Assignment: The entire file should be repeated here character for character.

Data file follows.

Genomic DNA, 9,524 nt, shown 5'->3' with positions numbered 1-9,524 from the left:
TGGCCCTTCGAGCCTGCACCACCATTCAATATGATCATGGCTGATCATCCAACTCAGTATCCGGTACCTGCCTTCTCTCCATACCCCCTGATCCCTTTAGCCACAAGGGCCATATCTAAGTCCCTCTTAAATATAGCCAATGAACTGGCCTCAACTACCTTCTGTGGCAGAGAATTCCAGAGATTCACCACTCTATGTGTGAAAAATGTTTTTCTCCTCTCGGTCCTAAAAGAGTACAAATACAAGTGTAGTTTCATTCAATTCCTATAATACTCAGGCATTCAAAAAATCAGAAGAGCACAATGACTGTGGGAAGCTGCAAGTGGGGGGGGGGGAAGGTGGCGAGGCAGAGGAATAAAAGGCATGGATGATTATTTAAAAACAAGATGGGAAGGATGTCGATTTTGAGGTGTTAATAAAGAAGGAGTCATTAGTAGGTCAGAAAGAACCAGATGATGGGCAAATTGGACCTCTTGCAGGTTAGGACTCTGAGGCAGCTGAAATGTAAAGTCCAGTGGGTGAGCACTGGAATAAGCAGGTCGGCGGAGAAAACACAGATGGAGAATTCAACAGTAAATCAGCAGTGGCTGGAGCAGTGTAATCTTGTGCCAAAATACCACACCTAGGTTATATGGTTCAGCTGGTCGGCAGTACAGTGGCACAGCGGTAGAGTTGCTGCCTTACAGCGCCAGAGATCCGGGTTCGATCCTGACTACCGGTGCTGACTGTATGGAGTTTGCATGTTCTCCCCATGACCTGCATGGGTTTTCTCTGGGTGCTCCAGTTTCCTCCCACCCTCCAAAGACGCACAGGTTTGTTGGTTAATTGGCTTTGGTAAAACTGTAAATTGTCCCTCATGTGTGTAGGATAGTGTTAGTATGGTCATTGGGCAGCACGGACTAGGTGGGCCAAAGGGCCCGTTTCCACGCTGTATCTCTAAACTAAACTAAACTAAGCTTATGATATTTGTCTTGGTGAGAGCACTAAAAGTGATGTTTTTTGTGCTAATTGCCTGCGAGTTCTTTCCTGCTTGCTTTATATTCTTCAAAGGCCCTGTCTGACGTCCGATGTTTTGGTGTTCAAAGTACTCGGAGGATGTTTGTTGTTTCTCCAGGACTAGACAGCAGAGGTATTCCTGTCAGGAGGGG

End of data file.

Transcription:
Genomic DNA, 9,524 nt, shown 5'->3' with positions numbered 1-9,524 from the left:
TGGCCCTTCGAGCCTGCACCACCATTCAATATGATCATGGCTGATCATCCAACTCAGTATCCGGTACCTGCCTTCTCTCCATACCCCCTGATCCCTTTAGCCACAAGGGCCATATCTAAGTCCCTCTTAAATATAGCCAATGAACTGGCCTCAACTACCTTCTGTGGCAGAGAATTCCAGAGATTCACCACTCTATGTGTGAAAAATGTTTTTCTCCTCTCGGTCCTAAAAGAGTACAAATACAAGTGTAGTTTCATTCAATTCCTATAATACTCAGGCATTCAAAAAATCAGAAGAGCACAATGACTGTGGGAAGCTGCAAGTGGGGGGGGGGGAAGGTGGCGAGGCAGAGGAATAAAAGGCATGGATGATTATTTAAAAACAAGATGGGAAGGATGTCGATTTTGAGGTGTTAATAAAGAAGGAGTCATTAGTAGGTCAGAAAGAACCAGATGATGGGCAAATTGGACCTCTTGCAGGTTAGGACTCTGAGGCAGCTGAAATGTAAAGTCCAGTGGGTGAGCACTGGAATAAGCAGGTCGGCGGAGAAAACACAGATGGAGAATTCAACAGTAAATCAGCAGTGGCTGGAGCAGTGTAATCTTGTGCCAAAATACCACACCTAGGTTATATGGTTCAGCTGGTCGGCAGTACAGTGGCACAGCGGTAGAGTTGCTGCCTTACAGCGCCAGAGATCCGGGTTCGATCCTGACTACCGGTGCTGACTGTATGGAGTTTGCATGTTCTCCCCATGACCTGCATGGGTTTTCTCTGGGTGCTCCAGTTTCCTCCCACCCTCCAAAGACGCACAGGTTTGTTGGTTAATTGGCTTTGGTAAAACTGTAAATTGTCCCTCATGTGTGTAGGATAGTGTTAGTATGGTCATTGGGCAGCACGGACTAGGTGGGCCAAAGGGCCCGTTTCCACGCTGTATCTCTAAACTAAACTAAACTAAGCTTATGATATTTGTCTTGGTGAGAGCACTAAAAGTGATGTTTTTTGTGCTAATTGCCTGCGAGTTCTTTCCTGCTTGCTTTATATTCTTCAAAGGCCCTGTCTGACGTCCGATGTTTTGGTGTTCAAAGTACTCGGAGGATGTTTGTTGTTTCTCCAGGACTAGACAGCAGAGGTATTCCTGTCAGGAGGGG